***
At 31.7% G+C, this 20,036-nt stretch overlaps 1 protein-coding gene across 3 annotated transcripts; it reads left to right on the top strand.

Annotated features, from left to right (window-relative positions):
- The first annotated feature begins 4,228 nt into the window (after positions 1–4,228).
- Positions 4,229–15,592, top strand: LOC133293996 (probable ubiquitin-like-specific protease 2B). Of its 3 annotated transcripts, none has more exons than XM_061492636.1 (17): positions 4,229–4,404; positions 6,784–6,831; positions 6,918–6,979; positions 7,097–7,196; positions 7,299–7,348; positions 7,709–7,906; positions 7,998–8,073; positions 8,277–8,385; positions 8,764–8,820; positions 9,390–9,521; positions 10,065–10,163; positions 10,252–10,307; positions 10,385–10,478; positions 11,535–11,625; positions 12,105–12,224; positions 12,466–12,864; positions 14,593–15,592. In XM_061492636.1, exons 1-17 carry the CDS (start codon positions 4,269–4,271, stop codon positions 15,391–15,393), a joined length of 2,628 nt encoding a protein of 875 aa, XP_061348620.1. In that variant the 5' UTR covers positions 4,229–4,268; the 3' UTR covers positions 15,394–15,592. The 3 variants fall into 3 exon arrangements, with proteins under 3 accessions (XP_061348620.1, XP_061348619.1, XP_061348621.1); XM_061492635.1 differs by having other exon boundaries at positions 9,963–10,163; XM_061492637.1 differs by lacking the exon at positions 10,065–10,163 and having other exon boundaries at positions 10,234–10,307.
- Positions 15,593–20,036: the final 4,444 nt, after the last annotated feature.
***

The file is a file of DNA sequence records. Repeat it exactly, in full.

At 31.7% G+C, this 20,036-nt stretch overlaps 1 protein-coding gene across 3 annotated transcripts; it reads left to right on the top strand.

Annotated features, from left to right (window-relative positions):
- The first annotated feature begins 4,228 nt into the window (after positions 1–4,228).
- Positions 4,229–15,592, top strand: LOC133293996 (probable ubiquitin-like-specific protease 2B). Of its 3 annotated transcripts, none has more exons than XM_061492636.1 (17): positions 4,229–4,404; positions 6,784–6,831; positions 6,918–6,979; positions 7,097–7,196; positions 7,299–7,348; positions 7,709–7,906; positions 7,998–8,073; positions 8,277–8,385; positions 8,764–8,820; positions 9,390–9,521; positions 10,065–10,163; positions 10,252–10,307; positions 10,385–10,478; positions 11,535–11,625; positions 12,105–12,224; positions 12,466–12,864; positions 14,593–15,592. In XM_061492636.1, exons 1-17 carry the CDS (start codon positions 4,269–4,271, stop codon positions 15,391–15,393), a joined length of 2,628 nt encoding a protein of 875 aa, XP_061348620.1. In that variant the 5' UTR covers positions 4,229–4,268; the 3' UTR covers positions 15,394–15,592. The 3 variants fall into 3 exon arrangements, with proteins under 3 accessions (XP_061348620.1, XP_061348619.1, XP_061348621.1); XM_061492635.1 differs by having other exon boundaries at positions 9,963–10,163; XM_061492637.1 differs by lacking the exon at positions 10,065–10,163 and having other exon boundaries at positions 10,234–10,307.
- Positions 15,593–20,036: the final 4,444 nt, after the last annotated feature.